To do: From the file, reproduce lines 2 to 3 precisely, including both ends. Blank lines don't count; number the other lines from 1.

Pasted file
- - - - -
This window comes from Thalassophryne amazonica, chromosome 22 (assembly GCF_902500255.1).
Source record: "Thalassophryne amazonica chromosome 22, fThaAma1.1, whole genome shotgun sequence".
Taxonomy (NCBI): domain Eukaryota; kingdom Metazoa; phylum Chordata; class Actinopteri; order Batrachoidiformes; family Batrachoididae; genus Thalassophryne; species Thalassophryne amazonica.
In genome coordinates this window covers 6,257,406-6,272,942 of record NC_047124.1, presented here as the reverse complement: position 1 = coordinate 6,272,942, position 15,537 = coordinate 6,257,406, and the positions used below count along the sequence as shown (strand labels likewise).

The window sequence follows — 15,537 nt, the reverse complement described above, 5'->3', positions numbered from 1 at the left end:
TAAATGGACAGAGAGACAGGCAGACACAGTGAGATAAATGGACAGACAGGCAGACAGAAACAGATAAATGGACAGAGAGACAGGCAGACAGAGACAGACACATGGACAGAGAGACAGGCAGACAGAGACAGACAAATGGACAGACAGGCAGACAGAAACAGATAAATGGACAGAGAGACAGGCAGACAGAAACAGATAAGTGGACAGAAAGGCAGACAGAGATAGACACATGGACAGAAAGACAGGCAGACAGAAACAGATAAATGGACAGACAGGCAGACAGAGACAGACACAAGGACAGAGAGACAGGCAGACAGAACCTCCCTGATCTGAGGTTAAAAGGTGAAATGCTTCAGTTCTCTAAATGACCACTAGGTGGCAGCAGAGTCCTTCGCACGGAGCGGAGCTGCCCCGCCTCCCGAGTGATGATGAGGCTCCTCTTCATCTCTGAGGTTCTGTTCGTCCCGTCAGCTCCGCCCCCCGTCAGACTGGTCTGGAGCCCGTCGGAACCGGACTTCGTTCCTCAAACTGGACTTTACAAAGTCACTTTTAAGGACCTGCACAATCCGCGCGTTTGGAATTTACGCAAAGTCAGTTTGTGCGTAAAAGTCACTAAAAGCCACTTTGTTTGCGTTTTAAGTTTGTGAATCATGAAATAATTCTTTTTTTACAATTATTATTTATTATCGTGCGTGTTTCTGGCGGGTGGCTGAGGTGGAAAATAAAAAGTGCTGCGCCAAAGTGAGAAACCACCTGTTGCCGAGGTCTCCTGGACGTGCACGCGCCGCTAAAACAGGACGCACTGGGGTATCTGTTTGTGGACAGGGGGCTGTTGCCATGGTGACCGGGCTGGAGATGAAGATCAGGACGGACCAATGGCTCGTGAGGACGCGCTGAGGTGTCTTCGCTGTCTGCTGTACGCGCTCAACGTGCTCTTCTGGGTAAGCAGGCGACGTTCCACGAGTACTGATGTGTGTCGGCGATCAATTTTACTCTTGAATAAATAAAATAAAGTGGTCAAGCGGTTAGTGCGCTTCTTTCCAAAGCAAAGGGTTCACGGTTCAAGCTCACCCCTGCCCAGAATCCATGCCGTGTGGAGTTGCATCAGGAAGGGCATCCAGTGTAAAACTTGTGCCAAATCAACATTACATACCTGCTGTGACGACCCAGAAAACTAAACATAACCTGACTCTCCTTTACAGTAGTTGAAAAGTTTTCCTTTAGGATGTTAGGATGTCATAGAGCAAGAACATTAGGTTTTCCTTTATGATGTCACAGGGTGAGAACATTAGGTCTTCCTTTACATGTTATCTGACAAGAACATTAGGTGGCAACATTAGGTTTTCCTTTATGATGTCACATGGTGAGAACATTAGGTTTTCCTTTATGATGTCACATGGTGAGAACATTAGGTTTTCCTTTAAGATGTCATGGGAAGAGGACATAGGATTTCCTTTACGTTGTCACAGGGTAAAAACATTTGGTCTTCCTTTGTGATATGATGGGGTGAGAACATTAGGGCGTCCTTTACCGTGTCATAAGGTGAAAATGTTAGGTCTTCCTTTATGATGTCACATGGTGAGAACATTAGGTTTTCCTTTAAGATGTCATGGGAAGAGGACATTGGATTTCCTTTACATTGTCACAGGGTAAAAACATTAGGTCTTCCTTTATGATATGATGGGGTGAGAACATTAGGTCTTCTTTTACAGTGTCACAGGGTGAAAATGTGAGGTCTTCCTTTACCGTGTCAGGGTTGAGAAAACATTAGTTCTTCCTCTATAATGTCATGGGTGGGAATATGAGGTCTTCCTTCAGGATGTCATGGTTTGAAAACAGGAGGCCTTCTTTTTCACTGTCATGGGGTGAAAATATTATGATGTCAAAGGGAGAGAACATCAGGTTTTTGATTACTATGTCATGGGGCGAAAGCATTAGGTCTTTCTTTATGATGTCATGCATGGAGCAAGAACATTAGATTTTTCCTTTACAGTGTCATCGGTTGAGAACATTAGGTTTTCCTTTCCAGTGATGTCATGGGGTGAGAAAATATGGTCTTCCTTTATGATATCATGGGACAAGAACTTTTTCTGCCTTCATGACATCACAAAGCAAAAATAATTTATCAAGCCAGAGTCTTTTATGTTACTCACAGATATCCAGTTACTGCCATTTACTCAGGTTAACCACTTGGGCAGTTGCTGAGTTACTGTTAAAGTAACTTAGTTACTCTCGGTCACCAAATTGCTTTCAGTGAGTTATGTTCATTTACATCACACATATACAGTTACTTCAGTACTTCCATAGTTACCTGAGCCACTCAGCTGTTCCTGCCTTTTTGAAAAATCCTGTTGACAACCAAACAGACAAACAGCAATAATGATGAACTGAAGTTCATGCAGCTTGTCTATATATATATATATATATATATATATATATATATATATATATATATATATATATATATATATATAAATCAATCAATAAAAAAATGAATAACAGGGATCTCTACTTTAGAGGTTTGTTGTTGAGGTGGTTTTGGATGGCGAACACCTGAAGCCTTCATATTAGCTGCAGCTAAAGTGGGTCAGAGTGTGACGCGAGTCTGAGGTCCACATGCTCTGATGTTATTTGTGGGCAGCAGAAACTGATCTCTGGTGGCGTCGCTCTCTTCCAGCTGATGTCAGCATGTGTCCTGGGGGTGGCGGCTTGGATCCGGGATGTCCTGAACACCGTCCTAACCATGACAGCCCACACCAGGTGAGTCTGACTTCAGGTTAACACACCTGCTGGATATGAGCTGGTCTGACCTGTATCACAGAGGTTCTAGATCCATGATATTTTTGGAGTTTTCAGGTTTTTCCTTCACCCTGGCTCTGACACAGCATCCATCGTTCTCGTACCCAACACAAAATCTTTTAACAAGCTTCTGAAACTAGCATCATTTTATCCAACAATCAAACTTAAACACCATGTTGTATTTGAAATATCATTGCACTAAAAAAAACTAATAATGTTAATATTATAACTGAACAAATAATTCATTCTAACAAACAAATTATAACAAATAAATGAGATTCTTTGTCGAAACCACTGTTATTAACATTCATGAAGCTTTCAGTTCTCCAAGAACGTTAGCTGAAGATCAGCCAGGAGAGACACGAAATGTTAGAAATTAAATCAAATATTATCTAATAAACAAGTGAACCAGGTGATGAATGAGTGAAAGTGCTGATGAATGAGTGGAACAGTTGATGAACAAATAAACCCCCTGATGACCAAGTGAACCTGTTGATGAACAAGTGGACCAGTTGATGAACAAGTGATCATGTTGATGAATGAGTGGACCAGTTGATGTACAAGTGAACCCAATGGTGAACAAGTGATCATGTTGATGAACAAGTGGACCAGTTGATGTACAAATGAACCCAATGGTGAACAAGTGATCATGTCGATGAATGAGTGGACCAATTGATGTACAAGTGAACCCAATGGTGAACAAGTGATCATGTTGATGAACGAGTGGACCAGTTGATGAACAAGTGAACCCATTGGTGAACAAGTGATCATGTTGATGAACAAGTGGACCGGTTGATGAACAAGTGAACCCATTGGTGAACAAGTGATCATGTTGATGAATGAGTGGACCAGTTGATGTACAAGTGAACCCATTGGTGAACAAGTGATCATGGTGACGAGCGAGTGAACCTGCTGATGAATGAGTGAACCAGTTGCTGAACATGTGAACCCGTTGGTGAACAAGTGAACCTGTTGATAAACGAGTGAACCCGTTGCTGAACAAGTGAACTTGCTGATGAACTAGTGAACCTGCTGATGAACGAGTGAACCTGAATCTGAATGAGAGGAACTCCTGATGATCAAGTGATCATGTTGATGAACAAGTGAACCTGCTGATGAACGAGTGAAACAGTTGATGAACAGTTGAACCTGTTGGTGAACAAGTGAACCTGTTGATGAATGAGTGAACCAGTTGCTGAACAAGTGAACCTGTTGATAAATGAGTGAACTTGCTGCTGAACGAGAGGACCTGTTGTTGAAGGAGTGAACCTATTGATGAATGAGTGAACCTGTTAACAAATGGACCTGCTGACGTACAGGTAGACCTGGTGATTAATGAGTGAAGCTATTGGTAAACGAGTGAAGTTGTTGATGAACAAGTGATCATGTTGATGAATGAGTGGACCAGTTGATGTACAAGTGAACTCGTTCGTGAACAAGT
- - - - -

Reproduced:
Source record: "Thalassophryne amazonica chromosome 22, fThaAma1.1, whole genome shotgun sequence".
Taxonomy (NCBI): domain Eukaryota; kingdom Metazoa; phylum Chordata; class Actinopteri; order Batrachoidiformes; family Batrachoididae; genus Thalassophryne; species Thalassophryne amazonica.